Oh and I must not forget the more important lesson: to take disappointment with a bit of grace.
It was never my intention to go to the Nationals. They were supposed to be in Alberta and I was supposed to be in Europe. But as life would have it, they were switched to Montreal and I was stuck in Montreal waiting for essential things like passports which arrived only a few days before the comp. It would seem like chicken behavior to escape the comp at this point but regretting not going seemed even worse.
And so I went. I paid to go and compete with the intention to give my best effort and keep my focus on the climb in front of me. The after affect: self inflicted torture and suffering I put on myself because I had a bad comp. This is one of the reasons why I avoided comps until this year. I beat myself up like an old rag if I feel I do badly, no matter what place I finish in. If I make stupid mistakes, if I doubt myself in the middle of a crux, if I don’t think of the right beta while stuck in some position, if I don’t climb aggressively enough, if I doubt myself, if, if and more if’s. Maybe I am a perfectionist who is never perfect…
And to tell matters even more personal… one of my main disappointments is not just my performance but my attitude handling the fact that I had a bad comp. In the face of failure I failed to handle it with grace. One of my best friends mentioned to me once that it is the not the outcome that is the test but more how one handles it, winning or losing. For me there was a vicious pattern circling around in my head of self sabotaging thoughts and I just could not snap out of it. I was so mad and disappointed with myself. Maybe I should go on a diet so I can lighten up…!
Obviously, I don’t feel very good about how I did. I questioned my ability on the first problem to make the big reach and I never gave my full attention to my effort because I was too busy thinking if I could do it or not. I said to myself ‘oh–it’s so far, I feel maxed out in reach…’ I fully doubted myself and didn’t use my legs to help push me higher. I did this problem first try when the comp was over which frustrated me even more because I could make the reach…! The difference, the self inflicted pressure was off and I was no longer thinking doubtful thoughts. With more attention, aggression and confidence, I snagged the hold by using my legs more and my head less.
Problem two was fine for me but on the third I got stuck with a case of tunnel vision in the middle of the problem. The start was incredibly reachy but I managed to burl my way through it, finding myself seconds later stuck on the 2 slopey jugs playing a game of tic tack trying to just get my feet back on the wall so to make the next move. When getting my feet on didn’t help I tried the heel which might have worked if I hadn’t wasted the energy prior. This problem taught me that it is a good idea to stop and take a ‘time out’ on the wall so to see other beta. Hang from the jug, look around and see the possibilities.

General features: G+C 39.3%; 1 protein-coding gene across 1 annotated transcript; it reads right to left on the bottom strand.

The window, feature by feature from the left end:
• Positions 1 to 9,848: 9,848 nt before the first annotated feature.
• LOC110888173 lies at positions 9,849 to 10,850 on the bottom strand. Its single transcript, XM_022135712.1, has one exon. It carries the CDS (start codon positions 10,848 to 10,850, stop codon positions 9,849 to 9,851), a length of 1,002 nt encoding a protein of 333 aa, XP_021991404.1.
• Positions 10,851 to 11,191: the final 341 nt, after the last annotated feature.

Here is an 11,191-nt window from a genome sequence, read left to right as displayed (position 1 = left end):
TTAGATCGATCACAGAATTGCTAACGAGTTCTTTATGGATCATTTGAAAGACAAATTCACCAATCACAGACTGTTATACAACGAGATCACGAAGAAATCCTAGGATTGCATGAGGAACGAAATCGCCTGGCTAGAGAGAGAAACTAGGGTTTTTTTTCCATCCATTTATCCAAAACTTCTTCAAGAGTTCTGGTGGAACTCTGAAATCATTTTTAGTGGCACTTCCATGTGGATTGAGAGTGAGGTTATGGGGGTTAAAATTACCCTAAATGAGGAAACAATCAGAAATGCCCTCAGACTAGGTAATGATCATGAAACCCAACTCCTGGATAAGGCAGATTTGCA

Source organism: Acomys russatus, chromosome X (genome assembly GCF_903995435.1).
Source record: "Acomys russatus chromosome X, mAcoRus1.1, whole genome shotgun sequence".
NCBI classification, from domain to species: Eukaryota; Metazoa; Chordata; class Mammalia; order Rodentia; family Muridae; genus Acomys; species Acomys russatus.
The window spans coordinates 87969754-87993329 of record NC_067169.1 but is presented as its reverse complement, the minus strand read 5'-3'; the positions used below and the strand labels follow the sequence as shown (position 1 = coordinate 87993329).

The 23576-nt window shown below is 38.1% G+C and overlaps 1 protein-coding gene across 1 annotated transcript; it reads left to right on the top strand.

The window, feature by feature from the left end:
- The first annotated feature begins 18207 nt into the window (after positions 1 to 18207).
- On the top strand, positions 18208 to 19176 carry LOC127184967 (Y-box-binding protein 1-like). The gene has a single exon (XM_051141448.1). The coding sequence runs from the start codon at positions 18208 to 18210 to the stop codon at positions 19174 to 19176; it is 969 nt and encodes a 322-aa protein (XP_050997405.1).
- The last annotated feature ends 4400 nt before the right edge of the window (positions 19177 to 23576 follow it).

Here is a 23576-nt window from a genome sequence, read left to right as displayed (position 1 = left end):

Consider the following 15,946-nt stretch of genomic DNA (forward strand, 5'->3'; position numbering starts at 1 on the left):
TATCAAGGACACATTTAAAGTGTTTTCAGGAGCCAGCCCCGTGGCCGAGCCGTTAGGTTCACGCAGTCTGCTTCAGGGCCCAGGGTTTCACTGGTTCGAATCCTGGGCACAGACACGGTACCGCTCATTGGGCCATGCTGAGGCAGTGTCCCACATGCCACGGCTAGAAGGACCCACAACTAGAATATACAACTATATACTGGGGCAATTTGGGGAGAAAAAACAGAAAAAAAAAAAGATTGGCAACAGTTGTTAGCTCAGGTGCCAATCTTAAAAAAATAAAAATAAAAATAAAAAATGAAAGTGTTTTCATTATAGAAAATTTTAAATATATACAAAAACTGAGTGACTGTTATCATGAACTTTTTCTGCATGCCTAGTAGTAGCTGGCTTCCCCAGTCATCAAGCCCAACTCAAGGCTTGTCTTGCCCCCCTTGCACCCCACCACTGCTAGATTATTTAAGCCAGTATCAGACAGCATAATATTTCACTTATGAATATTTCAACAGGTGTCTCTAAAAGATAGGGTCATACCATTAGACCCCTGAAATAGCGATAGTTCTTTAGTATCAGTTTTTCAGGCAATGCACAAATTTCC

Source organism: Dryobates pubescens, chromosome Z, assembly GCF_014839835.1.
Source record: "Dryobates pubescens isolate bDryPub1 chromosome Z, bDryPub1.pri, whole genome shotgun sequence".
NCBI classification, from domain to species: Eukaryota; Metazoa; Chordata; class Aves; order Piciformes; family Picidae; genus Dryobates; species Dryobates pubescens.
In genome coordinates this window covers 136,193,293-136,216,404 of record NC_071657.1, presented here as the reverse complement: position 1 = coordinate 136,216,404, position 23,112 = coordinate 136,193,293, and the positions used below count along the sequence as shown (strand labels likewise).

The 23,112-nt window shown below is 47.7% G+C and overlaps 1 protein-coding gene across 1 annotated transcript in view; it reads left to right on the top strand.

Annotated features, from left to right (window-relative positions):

On problem 4 the last move was huge and I just couldn’t do it. This is my weakness and I know that. When I was awkwardly positioned for the last move the final hold looked like it was a mile away. I thought to myself, ‘Hell no, that’s impossible’. Do you think I did it with that mind set? No… Thoughts are very powerful things. My commitment and self doubt worked together like Jekyll and Hyde. Although the girls that did do this last move have more reach than me, I shouldn’t be making excuses here. Yes it was a long move but long moves are not exactly what I am good at so I don’t feel too heartbroken with this one. I know what I have to work on.
The final problem… having done only 1 problem at this point I really had to give my best. I feel a little mixed on this one as I didn’t climb it very well though I finally did it after many tries. The judge had told me “ohh, it’s a burly one” which may or may not have influenced how I approached the climb. Watching others on this afterwards I see that the start was not burley but rather pretty technical had I used better beta. The beta I was using didn’t feel right to move off and while the holds were good enough to adjust, I didn’t, so I fell, over and over till finally I managed my way through it. Once midway, finishing the problem was fine. Lesson here… hmmm. Better route reading? Climb smarter? Get stronger?
At the end when the results were up I didn’t look at what I placed, I didn’t care. What mattered to me was how I felt I did which is obvious from this here rant. People congratulating me on a good job frustrated me even more because I know I can climb a lot better than I did. Could of, should of, would of, didn’t. No excuses – admit it thomo, if only you were a better climber. But that is why I am putting myself in these situations right… to learn? To become better? To put myself outside of my comfort zone? Oh yeah, right… it’s a good idea to remind myself of this…
Hard on the confidence these comps…at least for me. Slaying the 100 head dragon that flourishes on the many excuses of why things didn’t go as plan and stepping up to the plate is as hard to do as the comp itself. Sure some of the problems were harder if short but they were still possible. After all of the above has been said, I do not regret going. It was an experience and a learning one. Attending also helped take care of a few of the logistics needed for future plans… As well, I know that I need to work on a few things, climbing smarter, stronger and with confidence. (and spend more time on plastic if i want to improve on plastic!)